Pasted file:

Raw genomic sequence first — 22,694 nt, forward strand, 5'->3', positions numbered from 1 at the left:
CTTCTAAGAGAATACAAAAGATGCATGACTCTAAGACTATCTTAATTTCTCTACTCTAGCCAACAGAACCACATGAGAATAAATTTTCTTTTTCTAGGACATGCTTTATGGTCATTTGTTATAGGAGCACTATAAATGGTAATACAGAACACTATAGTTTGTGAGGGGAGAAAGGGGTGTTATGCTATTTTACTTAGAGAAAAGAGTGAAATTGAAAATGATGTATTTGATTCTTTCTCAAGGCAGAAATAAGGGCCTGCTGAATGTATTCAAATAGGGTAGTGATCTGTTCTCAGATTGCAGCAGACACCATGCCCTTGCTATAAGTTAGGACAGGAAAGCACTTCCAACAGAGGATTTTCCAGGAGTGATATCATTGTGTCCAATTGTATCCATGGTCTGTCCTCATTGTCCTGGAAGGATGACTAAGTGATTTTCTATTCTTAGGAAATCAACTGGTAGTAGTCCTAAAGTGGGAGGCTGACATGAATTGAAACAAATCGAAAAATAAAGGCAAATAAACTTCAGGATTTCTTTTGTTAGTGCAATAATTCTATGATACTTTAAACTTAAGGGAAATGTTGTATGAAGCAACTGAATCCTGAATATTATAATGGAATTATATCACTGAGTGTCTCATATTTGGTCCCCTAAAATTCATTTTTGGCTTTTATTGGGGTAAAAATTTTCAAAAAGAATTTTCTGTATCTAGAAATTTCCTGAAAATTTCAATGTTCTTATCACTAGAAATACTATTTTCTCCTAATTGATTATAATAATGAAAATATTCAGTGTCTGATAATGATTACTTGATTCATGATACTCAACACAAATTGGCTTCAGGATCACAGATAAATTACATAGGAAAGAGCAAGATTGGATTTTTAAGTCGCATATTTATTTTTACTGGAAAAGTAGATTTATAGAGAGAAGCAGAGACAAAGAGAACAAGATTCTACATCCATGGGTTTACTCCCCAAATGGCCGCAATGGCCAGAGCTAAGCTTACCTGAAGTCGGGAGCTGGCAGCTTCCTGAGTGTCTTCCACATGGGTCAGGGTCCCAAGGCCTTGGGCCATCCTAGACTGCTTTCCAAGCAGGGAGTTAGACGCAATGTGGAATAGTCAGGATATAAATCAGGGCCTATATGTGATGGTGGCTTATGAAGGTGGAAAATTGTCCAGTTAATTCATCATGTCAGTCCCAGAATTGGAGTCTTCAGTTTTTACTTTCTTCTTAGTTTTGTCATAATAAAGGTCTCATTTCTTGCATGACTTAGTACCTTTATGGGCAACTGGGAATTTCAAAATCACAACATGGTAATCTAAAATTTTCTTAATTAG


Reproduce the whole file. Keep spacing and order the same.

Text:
Raw genomic sequence first — 22,694 nt, forward strand, 5'->3', positions numbered from 1 at the left:
CTTCTAAGAGAATACAAAAGATGCATGACTCTAAGACTATCTTAATTTCTCTACTCTAGCCAACAGAACCACATGAGAATAAATTTTCTTTTTCTAGGACATGCTTTATGGTCATTTGTTATAGGAGCACTATAAATGGTAATACAGAACACTATAGTTTGTGAGGGGAGAAAGGGGTGTTATGCTATTTTACTTAGAGAAAAGAGTGAAATTGAAAATGATGTATTTGATTCTTTCTCAAGGCAGAAATAAGGGCCTGCTGAATGTATTCAAATAGGGTAGTGATCTGTTCTCAGATTGCAGCAGACACCATGCCCTTGCTATAAGTTAGGACAGGAAAGCACTTCCAACAGAGGATTTTCCAGGAGTGATATCATTGTGTCCAATTGTATCCATGGTCTGTCCTCATTGTCCTGGAAGGATGACTAAGTGATTTTCTATTCTTAGGAAATCAACTGGTAGTAGTCCTAAAGTGGGAGGCTGACATGAATTGAAACAAATCGAAAAATAAAGGCAAATAAACTTCAGGATTTCTTTTGTTAGTGCAATAATTCTATGATACTTTAAACTTAAGGGAAATGTTGTATGAAGCAACTGAATCCTGAATATTATAATGGAATTATATCACTGAGTGTCTCATATTTGGTCCCCTAAAATTCATTTTTGGCTTTTATTGGGGTAAAAATTTTCAAAAAGAATTTTCTGTATCTAGAAATTTCCTGAAAATTTCAATGTTCTTATCACTAGAAATACTATTTTCTCCTAATTGATTATAATAATGAAAATATTCAGTGTCTGATAATGATTACTTGATTCATGATACTCAACACAAATTGGCTTCAGGATCACAGATAAATTACATAGGAAAGAGCAAGATTGGATTTTTAAGTCGCATATTTATTTTTACTGGAAAAGTAGATTTATAGAGAGAAGCAGAGACAAAGAGAACAAGATTCTACATCCATGGGTTTACTCCCCAAATGGCCGCAATGGCCAGAGCTAAGCTTACCTGAAGTCGGGAGCTGGCAGCTTCCTGAGTGTCTTCCACATGGGTCAGGGTCCCAAGGCCTTGGGCCATCCTAGACTGCTTTCCAAGCAGGGAGTTAGACGCAATGTGGAATAGTCAGGATATAAATCAGGGCCTATATGTGATGGTGGCTTATGAAGGTGGAAAATTGTCCAGTTAATTCATCATGTCAGTCCCAGAATTGGAGTCTTCAGTTTTTACTTTCTTCTTAGTTTTGTCATAATAAAGGTCTCATTTCTTGCATGACTTAGTACCTTTATGGGCAACTGGGAATTTCAAAATCACAACATGGTAATCTAAAATTTTCTTAATTAG